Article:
A recent article in The Atlantic, which reported on a recent Pew Poll on attitudes toward technological advances, noted that one of the most popular futuristic devices people desire is a time machine.
It also noticed that there seems to be a split between younger and older people with the former more likely to want a time machine than the latter. The main reason that could be figured out was that older people have already lived in the past and some parts of it have been unpleasant, the deaths of friends and loved ones and so on.
This conclusion does not make any sense. There are so many more uses for a time machine than just reliving past parts of one’s life. A great science fiction examination of this question was written about 40 years ago by David Gerrold called “The Man who Folded Himself.” There are so many things one could do with a time machine that it is remarkable that anyone would not want one.
What one would do while traveling in the past depends on whether one wishes to (or could) change history. If one wants to experience history there are all sorts of opportunities for time travel tourism. It doesn’t have to involve watching epochal historical events. Watching a play by Shakespeare at the Globe Theater in London or listening to the Ninth Symphony conducted by Beethoven would be a once in a lifetime experience.
Changing history can be a little tricky because of the law of unintended consequences. Shooting Hitler when he was a young man might prevent World War II or make it worse with a more competent leader rising to power in Germany. Giving your past self stock tips or the point spread in the 1980 Superbowl has a certain appeal. But would a richer you be a happier you? There is only one way to find out. Saving a loved one who died of a preventable cause would be an even greater temptation.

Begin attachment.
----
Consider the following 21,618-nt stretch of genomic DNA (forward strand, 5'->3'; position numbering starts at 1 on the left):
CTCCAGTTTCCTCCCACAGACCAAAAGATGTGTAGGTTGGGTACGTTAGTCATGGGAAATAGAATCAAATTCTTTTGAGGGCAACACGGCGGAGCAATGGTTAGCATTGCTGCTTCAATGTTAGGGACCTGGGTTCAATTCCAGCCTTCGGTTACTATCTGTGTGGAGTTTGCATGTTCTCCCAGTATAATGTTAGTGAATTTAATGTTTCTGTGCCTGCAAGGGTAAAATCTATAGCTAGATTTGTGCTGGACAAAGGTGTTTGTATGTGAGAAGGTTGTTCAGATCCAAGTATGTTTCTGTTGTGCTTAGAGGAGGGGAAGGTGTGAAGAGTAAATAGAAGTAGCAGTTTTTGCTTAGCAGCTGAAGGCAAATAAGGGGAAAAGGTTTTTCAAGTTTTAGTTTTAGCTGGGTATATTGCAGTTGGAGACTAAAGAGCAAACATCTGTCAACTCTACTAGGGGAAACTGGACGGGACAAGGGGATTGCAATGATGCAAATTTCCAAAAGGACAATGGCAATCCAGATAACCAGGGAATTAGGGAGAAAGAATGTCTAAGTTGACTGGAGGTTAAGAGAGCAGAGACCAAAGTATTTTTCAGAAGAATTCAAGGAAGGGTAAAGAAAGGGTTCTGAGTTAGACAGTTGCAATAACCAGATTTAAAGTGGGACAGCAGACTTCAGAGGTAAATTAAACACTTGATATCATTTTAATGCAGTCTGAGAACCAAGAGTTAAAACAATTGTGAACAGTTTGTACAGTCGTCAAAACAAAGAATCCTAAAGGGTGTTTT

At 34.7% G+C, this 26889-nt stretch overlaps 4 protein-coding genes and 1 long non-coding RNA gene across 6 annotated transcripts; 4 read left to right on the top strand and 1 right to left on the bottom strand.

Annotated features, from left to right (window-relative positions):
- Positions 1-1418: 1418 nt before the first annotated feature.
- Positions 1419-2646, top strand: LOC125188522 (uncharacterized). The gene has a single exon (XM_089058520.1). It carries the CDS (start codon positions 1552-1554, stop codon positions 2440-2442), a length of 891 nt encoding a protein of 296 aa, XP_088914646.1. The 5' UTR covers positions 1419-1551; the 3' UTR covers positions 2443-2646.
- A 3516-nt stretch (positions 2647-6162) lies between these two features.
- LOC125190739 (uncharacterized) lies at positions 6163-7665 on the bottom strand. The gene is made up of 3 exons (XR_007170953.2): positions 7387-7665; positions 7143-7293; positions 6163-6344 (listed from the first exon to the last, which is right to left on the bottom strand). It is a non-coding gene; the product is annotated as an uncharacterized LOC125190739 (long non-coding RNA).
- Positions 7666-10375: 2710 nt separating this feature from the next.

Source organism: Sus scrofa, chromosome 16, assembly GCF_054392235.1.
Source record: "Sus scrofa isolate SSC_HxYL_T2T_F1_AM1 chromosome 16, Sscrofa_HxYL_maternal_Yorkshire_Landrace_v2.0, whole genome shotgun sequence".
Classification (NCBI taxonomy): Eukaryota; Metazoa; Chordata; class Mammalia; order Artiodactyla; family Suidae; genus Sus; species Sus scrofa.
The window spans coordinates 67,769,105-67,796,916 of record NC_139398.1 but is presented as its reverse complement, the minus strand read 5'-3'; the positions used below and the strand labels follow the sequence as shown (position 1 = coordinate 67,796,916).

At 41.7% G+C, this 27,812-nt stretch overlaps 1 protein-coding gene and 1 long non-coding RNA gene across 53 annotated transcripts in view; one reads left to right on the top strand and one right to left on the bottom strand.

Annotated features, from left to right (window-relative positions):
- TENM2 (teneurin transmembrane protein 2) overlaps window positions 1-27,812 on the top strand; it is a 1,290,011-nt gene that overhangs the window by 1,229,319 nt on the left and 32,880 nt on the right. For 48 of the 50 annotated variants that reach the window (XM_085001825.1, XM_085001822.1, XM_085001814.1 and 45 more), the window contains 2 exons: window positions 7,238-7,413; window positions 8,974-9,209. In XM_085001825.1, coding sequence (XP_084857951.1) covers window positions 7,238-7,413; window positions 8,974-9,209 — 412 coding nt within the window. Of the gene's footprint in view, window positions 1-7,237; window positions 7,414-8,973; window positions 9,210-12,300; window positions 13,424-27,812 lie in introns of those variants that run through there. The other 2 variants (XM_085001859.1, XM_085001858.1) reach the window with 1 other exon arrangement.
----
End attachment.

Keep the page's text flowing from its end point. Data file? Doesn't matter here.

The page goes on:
Going to the future would also have some appeal. From taking a space vacation to picking up a medical treatment that would add decades to ones lifespan would certainly be good things. One should hope that the future is more like “2001” and less like “The Road Warrior,” though finding out would also be good to know.
The bottom line is, young or old, having a time machine would open up all sorts of possibilities, some good and some not so good. One would just have to exercise a little judgment before heading off to the past or the future.